|Sun May 18 2014 20:38:05|
Facebook Co-ops: Opportunity or Threat for Online Sellers?
By: Kenneth Corbin
In Monday's NewsFlash, I report on the emergence of Facebook co-ops, secretive groups on the social network where shoppers sign up in the hopes of scoring bargains.
The groups are invitation-only, each run by a host who reviews and accepts applications on a case-by-case basis. In theory, they operate by leveraging the buying power of the group, so enterprising hosts arrange wholesale-type deals with suppliers, and then offer the merchandise for sale through their Facebook group at steep discounts.
But what happens when the manufacturer isn't in on the arrangement?
We started looking into this story after hearing from a handbag maker who said she has been struggling to keep her products out of the co-ops. There, she says, her bags are being sold without her permission and at prices that undercut what she and her channel partners offer to the retail consumer.
Facebook co-ops are a relatively new phenomenon, a very loosely governed frontier in the ecommerce world. Caveat emptor is the law of the land. So one of the challenges in reporting this story was getting a sense of how big the co-op segment actually is.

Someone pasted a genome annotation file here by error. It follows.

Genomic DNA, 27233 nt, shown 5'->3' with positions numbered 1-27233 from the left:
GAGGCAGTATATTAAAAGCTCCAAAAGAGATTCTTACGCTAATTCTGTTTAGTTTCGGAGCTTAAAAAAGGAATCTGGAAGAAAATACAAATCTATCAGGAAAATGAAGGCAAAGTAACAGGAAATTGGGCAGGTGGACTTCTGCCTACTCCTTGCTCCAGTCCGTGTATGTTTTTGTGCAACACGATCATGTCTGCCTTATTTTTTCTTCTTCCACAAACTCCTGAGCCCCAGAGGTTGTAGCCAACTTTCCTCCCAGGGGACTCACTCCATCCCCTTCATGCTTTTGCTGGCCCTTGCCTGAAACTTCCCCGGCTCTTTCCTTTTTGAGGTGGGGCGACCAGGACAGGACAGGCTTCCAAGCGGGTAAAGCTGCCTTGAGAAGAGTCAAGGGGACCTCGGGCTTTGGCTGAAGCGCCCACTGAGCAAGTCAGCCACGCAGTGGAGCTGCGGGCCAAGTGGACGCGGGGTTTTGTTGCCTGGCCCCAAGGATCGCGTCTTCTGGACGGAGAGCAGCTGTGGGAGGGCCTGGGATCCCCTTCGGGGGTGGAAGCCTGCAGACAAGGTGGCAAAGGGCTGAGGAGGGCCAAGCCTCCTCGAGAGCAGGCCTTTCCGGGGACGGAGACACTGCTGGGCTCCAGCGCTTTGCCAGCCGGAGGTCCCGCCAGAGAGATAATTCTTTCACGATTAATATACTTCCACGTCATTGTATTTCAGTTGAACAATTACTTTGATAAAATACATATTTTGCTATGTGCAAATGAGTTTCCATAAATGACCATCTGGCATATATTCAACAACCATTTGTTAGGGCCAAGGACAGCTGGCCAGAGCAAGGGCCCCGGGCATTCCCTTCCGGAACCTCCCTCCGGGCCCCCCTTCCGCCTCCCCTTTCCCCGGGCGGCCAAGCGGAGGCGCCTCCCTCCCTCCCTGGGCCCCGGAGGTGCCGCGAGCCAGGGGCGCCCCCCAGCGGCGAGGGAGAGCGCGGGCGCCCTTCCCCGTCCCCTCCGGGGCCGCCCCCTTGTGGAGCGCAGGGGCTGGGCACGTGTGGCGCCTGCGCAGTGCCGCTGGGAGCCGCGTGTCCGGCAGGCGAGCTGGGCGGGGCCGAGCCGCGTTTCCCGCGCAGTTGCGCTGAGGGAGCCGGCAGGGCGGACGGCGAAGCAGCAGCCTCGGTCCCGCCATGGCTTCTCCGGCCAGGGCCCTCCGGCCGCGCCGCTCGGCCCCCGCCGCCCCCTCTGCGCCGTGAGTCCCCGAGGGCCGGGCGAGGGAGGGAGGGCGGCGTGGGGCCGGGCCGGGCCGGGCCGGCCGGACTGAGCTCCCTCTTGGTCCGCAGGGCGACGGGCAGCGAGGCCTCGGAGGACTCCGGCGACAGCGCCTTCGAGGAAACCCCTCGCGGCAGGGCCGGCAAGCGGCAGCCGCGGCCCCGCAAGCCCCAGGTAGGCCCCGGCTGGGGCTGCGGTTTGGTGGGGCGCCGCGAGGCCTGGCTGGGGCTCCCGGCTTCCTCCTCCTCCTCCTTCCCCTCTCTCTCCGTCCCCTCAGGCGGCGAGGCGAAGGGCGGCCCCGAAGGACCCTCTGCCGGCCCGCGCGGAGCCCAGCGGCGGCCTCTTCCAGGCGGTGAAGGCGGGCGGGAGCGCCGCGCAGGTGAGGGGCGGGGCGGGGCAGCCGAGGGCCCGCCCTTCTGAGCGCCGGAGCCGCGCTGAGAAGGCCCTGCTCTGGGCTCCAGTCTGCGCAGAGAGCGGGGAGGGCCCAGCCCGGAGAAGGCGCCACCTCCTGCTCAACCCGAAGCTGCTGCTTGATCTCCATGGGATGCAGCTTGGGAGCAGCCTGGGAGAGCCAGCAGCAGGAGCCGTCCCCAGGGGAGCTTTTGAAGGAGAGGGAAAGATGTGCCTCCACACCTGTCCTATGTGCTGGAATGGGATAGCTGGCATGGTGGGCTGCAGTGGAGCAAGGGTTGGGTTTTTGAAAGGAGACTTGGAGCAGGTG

One Facebook group where co-op hosts post deals and buyers make inquiries - i.e. "Anyone running wooden jigsaw puzzles?" - counts nearly 12,000 members. In the context of the overall retail market, that's barely a rounding error.
But they're growing. The administrator of the Co-op Deals and Reviews Facebook group has acknowledged the proliferation of new co-ops, and has been implementing new policies in an effort to bring some oversight to the sector, including a requirement that groups register with something called the Better Co-Op Bureau.
Fred Felman, chief marketing officer at the brand-protection firm MarkMonitor, noted that Facebook co-ops are just one facet of the larger phenomenon of social commerce, a channel that has been growing rapidly and shows no signs of slowing down.
"I think it's super clear that social media is a venue where goods are being promoted and sold and the level of influence that social media has over online sales is increasing dramatically. And we expect that trend to continue, and to that end, it's no great surprise that people are trying to capitalize on that in creative new ways," Felman said in an interview.
But Felman doesn't see much upside in the co-ops for brands, nor does the manufacturer we spoke with.
Are they right? Or do the Facebook co-ops, if managed properly, offer sellers a new channel to expand their presence and reach new customers?
We'd also like to hear from co-op hosts and shoppers. Are the concerns that the manufacturer shared with us valid? What policies or procedures are in place to keep unauthorized merchandise out of your groups?
Let us know in the comments section!
About the Author:
Kenneth Corbin is a freelance writer based in Washington, D.C. He has written on politics, technology and other subjects since 2007, most recently as the Washington correspondent for InternetNews.com, covering Congress, the White House, the FCC and other regulatory affairs. He can be found on LinkedIn here.